Longer runway a path to growth
By Mary Ann Thomas
Published: Sunday, Oct. 27, 2013, 12:01 a.m.
The plan to build a longer runway at Rock Airport and Business Park is the right idea, according to several aviation experts.
The question is whether the current owner, Rock Ferrone, or another owner will shepherd the project.
Currently, the 3,550-foot runway is used mainly for small personal and corporate planes. Ferrone is proposing a 5,000-foot runway, which he included in his original plans for the combination airport/airpark.
“We need to have 5,000 feet to bring the jets in,” Ferrone said. “They won't come in unless they have 5,000-plus feet.”
And 5,000 feet is the “magic number” for corporate jet business, said Sara Walfoort, transportation planning manager for the Southwestern Pennsylvania Commission.
The use of aircraft for business is growing, said Robert Rockmaker, executive director of the Aviation Council of Pennsylvania, a membership group of airports, charter operators, repair companies, flight schools and suppliers.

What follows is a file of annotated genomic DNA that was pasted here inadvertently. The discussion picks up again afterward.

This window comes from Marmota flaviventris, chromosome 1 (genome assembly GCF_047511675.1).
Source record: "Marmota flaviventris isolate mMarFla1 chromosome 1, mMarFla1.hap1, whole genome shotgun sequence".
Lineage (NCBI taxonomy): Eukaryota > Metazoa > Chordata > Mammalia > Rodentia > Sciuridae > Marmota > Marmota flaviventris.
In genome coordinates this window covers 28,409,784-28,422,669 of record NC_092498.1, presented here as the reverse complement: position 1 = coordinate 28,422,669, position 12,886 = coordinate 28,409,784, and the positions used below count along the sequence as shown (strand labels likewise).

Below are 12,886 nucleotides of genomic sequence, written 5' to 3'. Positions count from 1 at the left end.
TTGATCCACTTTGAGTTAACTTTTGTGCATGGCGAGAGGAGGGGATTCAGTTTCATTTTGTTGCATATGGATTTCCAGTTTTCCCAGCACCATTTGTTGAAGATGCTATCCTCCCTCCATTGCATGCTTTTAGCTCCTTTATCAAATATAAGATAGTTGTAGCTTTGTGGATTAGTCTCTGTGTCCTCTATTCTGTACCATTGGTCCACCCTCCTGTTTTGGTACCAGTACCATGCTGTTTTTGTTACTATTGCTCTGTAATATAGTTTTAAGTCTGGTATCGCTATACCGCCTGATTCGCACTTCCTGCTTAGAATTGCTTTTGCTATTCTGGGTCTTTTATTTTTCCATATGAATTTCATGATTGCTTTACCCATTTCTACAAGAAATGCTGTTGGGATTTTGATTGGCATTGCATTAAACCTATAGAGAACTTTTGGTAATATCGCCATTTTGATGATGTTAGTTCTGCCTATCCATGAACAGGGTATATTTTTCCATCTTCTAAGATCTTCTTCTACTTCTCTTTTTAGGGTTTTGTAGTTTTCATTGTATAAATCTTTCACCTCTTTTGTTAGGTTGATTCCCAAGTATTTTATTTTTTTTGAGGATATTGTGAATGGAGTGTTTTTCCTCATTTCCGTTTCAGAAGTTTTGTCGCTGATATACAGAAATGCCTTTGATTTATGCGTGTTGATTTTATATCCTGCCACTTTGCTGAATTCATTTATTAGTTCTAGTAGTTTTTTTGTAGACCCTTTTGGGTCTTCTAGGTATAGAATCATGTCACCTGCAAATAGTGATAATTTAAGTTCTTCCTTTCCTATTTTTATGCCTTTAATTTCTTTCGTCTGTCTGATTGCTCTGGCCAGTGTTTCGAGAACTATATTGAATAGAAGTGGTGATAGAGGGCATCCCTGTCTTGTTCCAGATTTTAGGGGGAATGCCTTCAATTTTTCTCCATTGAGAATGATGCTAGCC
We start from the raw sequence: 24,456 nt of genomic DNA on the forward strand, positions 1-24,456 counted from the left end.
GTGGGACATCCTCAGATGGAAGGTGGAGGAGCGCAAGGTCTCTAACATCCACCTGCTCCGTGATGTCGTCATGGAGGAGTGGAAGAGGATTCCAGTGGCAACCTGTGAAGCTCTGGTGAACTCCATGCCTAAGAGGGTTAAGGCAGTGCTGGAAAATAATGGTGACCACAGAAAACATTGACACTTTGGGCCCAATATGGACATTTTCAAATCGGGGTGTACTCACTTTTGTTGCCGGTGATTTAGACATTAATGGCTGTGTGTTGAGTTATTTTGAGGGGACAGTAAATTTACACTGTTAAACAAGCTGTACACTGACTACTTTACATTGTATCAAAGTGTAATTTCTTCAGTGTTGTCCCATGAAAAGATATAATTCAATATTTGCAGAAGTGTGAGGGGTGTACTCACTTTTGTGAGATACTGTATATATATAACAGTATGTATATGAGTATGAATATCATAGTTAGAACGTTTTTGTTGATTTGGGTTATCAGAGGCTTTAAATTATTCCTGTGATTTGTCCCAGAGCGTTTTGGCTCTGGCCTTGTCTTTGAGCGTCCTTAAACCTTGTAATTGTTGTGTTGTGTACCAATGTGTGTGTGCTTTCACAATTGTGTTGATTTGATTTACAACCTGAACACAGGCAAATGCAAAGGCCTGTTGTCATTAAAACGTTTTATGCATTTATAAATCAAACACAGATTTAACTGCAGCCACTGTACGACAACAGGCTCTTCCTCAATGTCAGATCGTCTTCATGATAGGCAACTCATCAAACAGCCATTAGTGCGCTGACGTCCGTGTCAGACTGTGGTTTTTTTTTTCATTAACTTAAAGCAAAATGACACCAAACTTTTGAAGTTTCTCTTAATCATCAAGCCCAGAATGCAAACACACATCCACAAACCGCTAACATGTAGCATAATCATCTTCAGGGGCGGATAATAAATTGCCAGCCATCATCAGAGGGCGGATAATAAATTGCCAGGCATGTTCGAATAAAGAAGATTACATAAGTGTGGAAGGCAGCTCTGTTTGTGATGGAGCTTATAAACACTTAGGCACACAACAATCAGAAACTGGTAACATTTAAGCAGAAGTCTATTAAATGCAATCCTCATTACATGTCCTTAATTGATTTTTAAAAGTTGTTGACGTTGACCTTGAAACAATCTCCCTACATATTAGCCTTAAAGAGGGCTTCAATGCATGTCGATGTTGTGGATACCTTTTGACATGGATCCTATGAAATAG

“The number of business jets is projected to grow at about 1.7 percent a year for the next two decades,” said Rockmaker.
Speaking about Rock Airport, Walfoort said it is “strategically located in an area lacking capability of accommodating small jets.”
A 2002 statewide airport system plan published by the Department of Transportation's Bureau of Aviation agreed.
“Do we have a market? We presume we do,” said Walfoort. “But if we don't have a 5,000-foot runway, we won't know.”
Building and financing a runway expansion typically entails a number of studies and approvals from the FAA and the state.
“It's not a quick process,” Rockmaker said.
Time from planning to a runway ribbon-cutting can be from five to 10 years or longer, according to Rockmaker.
That's the case with the Butler County Airport in Penn Township, which is trying to expand its 4,801-foot runway to 5,000 feet.
According to Ivan Longdon, airport manager, the expansion is for the “sizeable market” of corporate aircraft from Marcellus shale projects.
“It's probably a 10- to 15-year process to get all the studies done and approval from FAA,” Longdon said.
”It's a long and tiring process,” he said. “Sometimes it can wear on you. But if you want it, you got stick with it.”
Ferrone said that he's already put time into securing some critical approvals.
But he won't be able to fully pursue the expansion until he emerges from bankruptcy.
Mary Ann Thomas is a staff writer for Trib Total Media. She can be reached at 724-226-4691 or email@example.com.
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